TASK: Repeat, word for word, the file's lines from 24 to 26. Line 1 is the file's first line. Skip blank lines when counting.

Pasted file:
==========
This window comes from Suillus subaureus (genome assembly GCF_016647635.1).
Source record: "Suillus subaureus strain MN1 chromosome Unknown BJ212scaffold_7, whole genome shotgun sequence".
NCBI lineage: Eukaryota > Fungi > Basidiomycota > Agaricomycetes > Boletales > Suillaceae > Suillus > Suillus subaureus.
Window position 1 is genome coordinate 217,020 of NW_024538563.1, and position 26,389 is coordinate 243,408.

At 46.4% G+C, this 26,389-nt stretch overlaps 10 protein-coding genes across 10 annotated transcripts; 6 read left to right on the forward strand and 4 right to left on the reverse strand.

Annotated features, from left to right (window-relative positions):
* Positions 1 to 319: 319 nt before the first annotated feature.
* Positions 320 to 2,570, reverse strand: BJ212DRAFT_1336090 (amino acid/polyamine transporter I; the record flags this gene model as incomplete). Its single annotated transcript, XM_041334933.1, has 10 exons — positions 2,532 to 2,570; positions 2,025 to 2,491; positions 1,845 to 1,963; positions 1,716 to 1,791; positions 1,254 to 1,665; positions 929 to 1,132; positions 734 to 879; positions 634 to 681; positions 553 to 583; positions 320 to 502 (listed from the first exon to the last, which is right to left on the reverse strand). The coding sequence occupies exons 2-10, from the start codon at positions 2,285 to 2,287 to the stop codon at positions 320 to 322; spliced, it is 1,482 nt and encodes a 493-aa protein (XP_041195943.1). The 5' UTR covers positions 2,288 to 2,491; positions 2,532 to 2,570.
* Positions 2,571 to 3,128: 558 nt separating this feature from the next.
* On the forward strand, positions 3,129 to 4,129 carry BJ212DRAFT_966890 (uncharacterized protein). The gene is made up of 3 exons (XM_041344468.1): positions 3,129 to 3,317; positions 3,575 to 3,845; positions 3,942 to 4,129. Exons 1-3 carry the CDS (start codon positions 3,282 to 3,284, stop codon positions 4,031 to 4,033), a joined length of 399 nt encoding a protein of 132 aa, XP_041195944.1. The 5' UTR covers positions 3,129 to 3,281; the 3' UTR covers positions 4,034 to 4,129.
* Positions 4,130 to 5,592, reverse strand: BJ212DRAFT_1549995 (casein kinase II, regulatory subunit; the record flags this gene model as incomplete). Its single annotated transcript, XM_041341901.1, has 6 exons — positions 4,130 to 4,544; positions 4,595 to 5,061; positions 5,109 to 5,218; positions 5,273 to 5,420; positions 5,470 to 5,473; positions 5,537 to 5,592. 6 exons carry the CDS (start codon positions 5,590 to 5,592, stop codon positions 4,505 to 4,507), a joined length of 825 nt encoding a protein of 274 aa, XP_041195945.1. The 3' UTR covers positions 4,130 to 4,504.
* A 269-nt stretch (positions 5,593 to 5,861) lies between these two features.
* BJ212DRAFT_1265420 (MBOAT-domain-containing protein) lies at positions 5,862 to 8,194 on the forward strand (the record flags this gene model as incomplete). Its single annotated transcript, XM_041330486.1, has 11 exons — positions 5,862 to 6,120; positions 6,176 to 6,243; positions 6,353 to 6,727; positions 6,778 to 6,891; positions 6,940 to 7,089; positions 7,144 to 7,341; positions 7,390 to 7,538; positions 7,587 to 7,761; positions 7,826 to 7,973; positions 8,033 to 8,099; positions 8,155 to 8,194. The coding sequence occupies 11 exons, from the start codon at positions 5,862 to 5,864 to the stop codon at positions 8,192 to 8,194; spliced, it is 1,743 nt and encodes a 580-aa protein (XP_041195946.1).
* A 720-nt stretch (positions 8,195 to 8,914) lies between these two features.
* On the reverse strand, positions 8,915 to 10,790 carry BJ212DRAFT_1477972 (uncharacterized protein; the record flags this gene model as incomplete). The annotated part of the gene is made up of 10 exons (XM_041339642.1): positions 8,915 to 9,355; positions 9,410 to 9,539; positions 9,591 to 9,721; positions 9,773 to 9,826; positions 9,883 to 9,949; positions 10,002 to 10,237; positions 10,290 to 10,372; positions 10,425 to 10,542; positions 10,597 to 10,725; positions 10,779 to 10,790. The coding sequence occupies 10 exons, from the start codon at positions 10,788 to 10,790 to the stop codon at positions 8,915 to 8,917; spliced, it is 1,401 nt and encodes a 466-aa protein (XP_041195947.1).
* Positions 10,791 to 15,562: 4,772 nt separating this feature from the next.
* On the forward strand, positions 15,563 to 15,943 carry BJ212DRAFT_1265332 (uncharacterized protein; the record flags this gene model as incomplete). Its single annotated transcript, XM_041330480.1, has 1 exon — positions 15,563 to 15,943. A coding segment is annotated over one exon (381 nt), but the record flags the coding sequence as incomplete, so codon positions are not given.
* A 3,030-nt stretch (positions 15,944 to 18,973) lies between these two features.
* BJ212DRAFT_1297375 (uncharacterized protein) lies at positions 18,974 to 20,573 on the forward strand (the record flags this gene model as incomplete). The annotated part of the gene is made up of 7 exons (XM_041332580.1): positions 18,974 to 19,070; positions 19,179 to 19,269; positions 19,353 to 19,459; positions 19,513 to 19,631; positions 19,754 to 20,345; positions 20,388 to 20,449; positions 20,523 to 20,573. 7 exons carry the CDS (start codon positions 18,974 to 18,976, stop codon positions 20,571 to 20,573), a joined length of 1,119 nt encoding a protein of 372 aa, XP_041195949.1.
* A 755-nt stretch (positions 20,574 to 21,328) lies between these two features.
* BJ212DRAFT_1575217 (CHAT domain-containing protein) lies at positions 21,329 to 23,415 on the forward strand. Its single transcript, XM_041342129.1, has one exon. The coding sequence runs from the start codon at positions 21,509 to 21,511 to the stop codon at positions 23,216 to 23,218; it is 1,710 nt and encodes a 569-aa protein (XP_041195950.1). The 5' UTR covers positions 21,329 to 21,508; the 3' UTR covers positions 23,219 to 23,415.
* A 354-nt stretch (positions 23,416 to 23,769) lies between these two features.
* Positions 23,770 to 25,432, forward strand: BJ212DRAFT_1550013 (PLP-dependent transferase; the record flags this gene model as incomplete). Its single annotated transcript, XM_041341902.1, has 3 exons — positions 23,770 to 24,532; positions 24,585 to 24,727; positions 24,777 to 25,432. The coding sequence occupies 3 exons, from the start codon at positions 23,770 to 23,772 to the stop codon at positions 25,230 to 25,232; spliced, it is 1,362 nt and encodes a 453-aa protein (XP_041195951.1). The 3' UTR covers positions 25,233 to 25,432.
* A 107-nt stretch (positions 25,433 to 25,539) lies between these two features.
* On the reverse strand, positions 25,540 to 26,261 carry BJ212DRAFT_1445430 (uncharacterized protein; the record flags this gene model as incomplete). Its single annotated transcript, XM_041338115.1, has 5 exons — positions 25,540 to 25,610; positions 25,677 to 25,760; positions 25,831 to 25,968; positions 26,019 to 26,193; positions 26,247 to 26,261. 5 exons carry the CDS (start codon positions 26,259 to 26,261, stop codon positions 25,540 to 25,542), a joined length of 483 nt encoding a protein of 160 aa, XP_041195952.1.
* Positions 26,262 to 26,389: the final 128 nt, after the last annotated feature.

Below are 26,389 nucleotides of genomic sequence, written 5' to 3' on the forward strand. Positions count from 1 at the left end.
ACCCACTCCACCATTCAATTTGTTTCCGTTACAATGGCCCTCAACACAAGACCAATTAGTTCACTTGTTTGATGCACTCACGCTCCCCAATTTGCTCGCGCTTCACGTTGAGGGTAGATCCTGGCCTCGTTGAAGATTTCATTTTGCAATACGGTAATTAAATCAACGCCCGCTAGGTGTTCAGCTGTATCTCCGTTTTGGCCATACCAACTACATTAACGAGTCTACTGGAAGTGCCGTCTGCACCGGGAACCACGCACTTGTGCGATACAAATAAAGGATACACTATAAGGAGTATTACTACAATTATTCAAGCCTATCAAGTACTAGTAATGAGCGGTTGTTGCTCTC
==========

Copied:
* A 107-nt stretch (positions 25,433 to 25,539) lies between these two features.
* On the reverse strand, positions 25,540 to 26,261 carry BJ212DRAFT_1445430 (uncharacterized protein; the record flags this gene model as incomplete). Its single annotated transcript, XM_041338115.1, has 5 exons — positions 25,540 to 25,610; positions 25,677 to 25,760; positions 25,831 to 25,968; positions 26,019 to 26,193; positions 26,247 to 26,261. 5 exons carry the CDS (start codon positions 26,259 to 26,261, stop codon positions 25,540 to 25,542), a joined length of 483 nt encoding a protein of 160 aa, XP_041195952.1.
* Positions 26,262 to 26,389: the final 128 nt, after the last annotated feature.